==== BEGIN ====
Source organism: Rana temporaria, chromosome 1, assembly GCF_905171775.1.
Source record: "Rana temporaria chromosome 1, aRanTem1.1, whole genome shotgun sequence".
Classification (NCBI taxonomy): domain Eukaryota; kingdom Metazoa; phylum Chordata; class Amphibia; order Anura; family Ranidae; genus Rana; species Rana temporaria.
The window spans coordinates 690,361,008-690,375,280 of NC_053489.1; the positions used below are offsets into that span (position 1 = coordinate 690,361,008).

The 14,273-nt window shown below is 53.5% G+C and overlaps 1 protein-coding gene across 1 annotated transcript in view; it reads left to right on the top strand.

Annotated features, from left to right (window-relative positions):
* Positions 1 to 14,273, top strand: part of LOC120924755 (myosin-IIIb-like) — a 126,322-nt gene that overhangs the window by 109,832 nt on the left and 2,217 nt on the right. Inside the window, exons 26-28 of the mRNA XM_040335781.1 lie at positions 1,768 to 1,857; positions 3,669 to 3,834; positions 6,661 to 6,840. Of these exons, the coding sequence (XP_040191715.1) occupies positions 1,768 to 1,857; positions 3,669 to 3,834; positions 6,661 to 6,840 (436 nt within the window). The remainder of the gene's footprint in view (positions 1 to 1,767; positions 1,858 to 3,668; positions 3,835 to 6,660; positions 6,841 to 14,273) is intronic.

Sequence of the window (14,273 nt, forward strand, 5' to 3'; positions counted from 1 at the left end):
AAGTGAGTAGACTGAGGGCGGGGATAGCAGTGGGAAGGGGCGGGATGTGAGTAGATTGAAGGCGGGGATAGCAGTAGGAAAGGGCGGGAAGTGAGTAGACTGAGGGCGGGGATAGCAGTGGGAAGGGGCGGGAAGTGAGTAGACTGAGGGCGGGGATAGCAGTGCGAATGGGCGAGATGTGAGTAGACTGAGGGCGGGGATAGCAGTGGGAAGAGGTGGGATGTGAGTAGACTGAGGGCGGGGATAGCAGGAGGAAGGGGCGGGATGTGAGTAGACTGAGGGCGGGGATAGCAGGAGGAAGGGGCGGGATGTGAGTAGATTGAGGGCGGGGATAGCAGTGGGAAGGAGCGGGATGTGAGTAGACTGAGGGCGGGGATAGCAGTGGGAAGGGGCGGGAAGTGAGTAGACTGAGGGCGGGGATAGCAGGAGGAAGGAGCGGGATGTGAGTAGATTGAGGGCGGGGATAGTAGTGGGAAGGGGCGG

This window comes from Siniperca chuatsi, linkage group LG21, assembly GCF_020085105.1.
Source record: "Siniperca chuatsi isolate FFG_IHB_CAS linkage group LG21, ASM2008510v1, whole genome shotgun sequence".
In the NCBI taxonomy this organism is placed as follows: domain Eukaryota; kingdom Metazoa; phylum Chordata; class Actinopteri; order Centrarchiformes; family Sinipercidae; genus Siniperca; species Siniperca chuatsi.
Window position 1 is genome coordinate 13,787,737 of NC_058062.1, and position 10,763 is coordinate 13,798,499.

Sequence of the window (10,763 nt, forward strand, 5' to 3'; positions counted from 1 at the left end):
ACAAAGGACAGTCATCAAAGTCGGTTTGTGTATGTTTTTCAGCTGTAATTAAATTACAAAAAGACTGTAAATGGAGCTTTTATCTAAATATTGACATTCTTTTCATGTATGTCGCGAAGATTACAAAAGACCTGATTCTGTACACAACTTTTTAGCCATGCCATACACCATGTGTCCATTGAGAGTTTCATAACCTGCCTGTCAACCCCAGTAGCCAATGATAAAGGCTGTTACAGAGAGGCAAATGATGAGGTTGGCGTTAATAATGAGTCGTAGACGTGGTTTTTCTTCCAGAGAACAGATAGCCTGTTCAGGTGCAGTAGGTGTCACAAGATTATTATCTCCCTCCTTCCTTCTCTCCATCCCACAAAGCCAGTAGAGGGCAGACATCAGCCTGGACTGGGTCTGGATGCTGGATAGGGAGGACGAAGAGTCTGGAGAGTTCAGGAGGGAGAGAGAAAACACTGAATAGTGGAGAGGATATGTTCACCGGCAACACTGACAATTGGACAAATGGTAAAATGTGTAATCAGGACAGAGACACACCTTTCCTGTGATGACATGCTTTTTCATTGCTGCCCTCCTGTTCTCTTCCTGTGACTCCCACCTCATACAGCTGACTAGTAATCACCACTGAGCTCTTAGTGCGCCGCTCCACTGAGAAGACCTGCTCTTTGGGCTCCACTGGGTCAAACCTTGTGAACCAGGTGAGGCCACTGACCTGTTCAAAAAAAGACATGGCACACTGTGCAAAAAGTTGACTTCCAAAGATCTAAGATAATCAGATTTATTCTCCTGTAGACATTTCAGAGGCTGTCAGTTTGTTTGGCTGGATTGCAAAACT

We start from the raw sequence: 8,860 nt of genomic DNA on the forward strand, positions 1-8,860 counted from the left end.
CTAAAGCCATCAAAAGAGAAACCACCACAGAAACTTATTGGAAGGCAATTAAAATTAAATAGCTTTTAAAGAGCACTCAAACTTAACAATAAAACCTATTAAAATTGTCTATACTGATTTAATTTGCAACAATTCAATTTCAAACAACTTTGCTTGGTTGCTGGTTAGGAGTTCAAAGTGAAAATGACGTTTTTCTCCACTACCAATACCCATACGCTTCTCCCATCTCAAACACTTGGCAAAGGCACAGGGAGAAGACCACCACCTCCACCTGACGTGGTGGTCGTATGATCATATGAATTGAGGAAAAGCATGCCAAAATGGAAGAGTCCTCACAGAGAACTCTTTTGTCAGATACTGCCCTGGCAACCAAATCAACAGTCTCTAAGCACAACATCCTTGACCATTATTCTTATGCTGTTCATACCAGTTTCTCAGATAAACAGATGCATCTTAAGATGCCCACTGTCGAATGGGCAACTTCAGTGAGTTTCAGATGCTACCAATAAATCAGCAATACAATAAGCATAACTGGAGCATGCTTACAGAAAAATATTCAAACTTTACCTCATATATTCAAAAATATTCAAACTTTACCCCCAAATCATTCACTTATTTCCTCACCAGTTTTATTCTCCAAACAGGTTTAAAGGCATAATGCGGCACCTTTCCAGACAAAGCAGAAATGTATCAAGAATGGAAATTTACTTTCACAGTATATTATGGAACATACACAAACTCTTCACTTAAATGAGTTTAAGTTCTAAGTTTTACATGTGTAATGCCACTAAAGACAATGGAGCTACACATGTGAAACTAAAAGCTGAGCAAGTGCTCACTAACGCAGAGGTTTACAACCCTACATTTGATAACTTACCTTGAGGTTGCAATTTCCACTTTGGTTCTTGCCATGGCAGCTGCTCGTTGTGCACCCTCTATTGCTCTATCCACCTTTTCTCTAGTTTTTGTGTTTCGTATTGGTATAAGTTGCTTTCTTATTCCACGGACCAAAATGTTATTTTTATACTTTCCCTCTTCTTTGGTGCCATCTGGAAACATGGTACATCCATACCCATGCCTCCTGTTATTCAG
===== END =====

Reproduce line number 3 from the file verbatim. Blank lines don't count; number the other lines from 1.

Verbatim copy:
Classification (NCBI taxonomy): domain Eukaryota; kingdom Metazoa; phylum Chordata; class Amphibia; order Anura; family Ranidae; genus Rana; species Rana temporaria.